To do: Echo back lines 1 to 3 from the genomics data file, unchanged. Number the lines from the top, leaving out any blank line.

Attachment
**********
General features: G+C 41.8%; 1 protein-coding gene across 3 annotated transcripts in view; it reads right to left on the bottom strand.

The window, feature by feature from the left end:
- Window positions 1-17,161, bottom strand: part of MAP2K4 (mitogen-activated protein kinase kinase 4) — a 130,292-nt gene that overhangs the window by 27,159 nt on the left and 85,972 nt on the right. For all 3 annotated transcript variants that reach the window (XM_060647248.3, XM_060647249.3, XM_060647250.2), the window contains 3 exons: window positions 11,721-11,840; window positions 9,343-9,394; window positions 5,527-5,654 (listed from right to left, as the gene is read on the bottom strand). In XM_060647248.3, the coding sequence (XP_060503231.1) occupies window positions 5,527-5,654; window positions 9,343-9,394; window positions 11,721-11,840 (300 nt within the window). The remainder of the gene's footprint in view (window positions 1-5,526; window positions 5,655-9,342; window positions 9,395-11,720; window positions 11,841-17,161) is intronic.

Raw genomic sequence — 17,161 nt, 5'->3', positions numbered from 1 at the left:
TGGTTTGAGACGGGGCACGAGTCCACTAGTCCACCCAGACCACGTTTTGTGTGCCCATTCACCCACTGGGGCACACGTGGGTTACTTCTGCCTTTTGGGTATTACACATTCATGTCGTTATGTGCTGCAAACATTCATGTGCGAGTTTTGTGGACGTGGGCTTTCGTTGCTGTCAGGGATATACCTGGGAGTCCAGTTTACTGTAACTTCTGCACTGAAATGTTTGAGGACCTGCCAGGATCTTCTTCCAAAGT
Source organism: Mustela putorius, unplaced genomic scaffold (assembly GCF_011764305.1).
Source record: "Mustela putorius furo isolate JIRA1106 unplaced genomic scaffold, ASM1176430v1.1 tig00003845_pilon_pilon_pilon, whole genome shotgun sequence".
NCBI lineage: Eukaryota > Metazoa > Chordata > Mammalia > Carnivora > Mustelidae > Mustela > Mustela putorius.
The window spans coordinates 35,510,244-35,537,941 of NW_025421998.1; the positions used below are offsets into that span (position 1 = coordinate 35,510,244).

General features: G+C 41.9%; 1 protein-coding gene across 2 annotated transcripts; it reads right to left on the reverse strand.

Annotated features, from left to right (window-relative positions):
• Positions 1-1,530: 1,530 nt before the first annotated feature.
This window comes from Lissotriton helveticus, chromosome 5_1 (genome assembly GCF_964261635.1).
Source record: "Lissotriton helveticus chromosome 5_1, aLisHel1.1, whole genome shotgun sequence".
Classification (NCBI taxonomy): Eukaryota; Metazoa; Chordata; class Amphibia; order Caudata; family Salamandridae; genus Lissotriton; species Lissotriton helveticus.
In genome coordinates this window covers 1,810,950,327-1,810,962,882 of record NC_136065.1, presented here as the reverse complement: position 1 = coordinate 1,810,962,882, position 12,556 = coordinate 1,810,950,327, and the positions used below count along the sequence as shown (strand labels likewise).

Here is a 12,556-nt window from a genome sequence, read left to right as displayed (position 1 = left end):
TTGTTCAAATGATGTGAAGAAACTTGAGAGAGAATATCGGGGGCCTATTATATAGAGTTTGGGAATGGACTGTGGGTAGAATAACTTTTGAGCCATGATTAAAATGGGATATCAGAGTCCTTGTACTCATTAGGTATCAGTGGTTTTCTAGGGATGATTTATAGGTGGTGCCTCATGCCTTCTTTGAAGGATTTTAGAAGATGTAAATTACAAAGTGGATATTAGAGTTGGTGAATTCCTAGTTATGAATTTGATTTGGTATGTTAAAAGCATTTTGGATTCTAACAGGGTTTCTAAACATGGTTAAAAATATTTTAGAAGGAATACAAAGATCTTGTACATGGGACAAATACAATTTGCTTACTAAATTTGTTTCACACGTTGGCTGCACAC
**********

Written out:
General features: G+C 41.8%; 1 protein-coding gene across 3 annotated transcripts in view; it reads right to left on the bottom strand.

The window, feature by feature from the left end:
- Window positions 1-17,161, bottom strand: part of MAP2K4 (mitogen-activated protein kinase kinase 4) — a 130,292-nt gene that overhangs the window by 27,159 nt on the left and 85,972 nt on the right. For all 3 annotated transcript variants that reach the window (XM_060647248.3, XM_060647249.3, XM_060647250.2), the window contains 3 exons: window positions 11,721-11,840; window positions 9,343-9,394; window positions 5,527-5,654 (listed from right to left, as the gene is read on the bottom strand). In XM_060647248.3, the coding sequence (XP_060503231.1) occupies window positions 5,527-5,654; window positions 9,343-9,394; window positions 11,721-11,840 (300 nt within the window). The remainder of the gene's footprint in view (window positions 1-5,526; window positions 5,655-9,342; window positions 9,395-11,720; window positions 11,841-17,161) is intronic.